Now we see that “the ones with the broken laces” could rename the noun shoes. We also see with this sentence that “the ones with the broken laces” could not function as the subject because it would be too unclear as to what was being described.
The final type of fragment we will discuss is the afterthought clause.
You may not have formally heard of this type of sentence fragment, but I guarantee you’ve probably seen it or accidentally used it! Some common afterthought clauses are including, such as, like, for example, especially, etc. Oftentimes, we’ll use these words in our paragraphs to begin and form a sentence. But this is wrong! Let’s look at an example to see how we should and should not use these words:
Including fruits, vegetables, and quality sources of proteins
By itself, this is very clearly not an independent clause, but you’d be surprised how many sentences we see that are written just like this one.
A correct use for the afterthought clause might look like this:
As a runner, you should be sure to eat a healthy and balanced diet, including fruits, vegetables, and quality sources of proteins.
Now that we’ve gone over six main types of sentence fragments, I want to give you a couple of tips for catching fragments in your own writing!
Tips for Catching Fragments
1. Proofreading. Proofreading is a great opportunity for catching sentence fragments and for improving the quality of your work. Proofreading is simply rereading your work once you have completed it and before you submit it anywhere.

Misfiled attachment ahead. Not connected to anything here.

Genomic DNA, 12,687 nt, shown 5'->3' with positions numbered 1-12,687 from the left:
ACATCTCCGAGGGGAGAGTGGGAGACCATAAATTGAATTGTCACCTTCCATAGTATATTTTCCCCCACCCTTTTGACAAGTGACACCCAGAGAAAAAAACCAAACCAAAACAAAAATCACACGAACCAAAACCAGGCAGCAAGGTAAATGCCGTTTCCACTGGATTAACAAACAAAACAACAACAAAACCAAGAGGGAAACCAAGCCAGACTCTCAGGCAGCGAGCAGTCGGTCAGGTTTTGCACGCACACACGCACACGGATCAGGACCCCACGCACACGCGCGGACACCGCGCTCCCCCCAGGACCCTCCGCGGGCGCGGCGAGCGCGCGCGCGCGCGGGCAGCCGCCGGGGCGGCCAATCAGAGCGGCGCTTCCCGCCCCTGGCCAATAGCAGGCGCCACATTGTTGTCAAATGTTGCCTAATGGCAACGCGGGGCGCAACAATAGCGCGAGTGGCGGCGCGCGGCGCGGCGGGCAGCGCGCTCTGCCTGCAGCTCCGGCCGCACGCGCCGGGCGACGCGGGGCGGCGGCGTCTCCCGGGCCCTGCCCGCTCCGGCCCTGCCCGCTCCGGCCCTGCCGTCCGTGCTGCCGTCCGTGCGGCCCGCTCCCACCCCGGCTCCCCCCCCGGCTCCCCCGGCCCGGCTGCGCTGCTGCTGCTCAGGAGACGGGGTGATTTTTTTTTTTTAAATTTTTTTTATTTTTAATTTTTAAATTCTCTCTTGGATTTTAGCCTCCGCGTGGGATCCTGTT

2. Reading your sentences aloud, backward. Reading your sentences backward helps your brain to pick up on the awkward wording of fragments that you might not otherwise notice if you read the sentence(s) as is.
Another concept in the race for the most grammatically correct sentence is the run-on sentence.
What’s the problem with a run-on sentence? You’ve got to work extra hard to catch them!
Anyway, the run-on sentence is a pretty simple concept on paper; however, when reading to yourself or speaking in everyday conversation, it is difficult to notice a run-on sentence.
A run-on sentence occurs when two or more independent clauses are paired together without an appropriate conjunction or punctuation mark. Don’t let the length of a sentence fool you. Length is not a good indicator of whether or not a sentence is running-on; it really comes down to punctuation placement and appropriate separation of the two or more independent clauses featured in the sentence.
Run-on sentences can be fixed by adding end punctuation, by adding a conjunction, or by adding a semicolon. Deciding which solution to use when correcting your run-on sentences will just depend on the makeup of the clauses you’re working with.
Let’s go ahead and look at some examples:
I will run the race I will win the race.
Here, we have two independent clauses incorrectly connected.
Clause One: I will run the race.
Clause Two: I will win the race.
We’ll look at examples of corrections that use each of our three ways for fixing a run-on sentence.
Correction with semicolon: I will run the race; I will win the race.
Correction with conjunction: I will run the race, and I will win the race.
Correction with end punctuation: I will run the race. I will win the race.
A type of run-on sentence you’ll have to work harder to catch is the infamous comma splice. A comma splice occurs when two or more independent clauses are connected only by commas.
Here’s an example:
I will run the race, I will win the race.
Comma splices can be easily fixed by adding a conjunction behind the comma and before the next main clause begins, by adding a semicolon instead of a comma, or by simply turning each clause into its own sentence.
Thanks for watching! Until next time!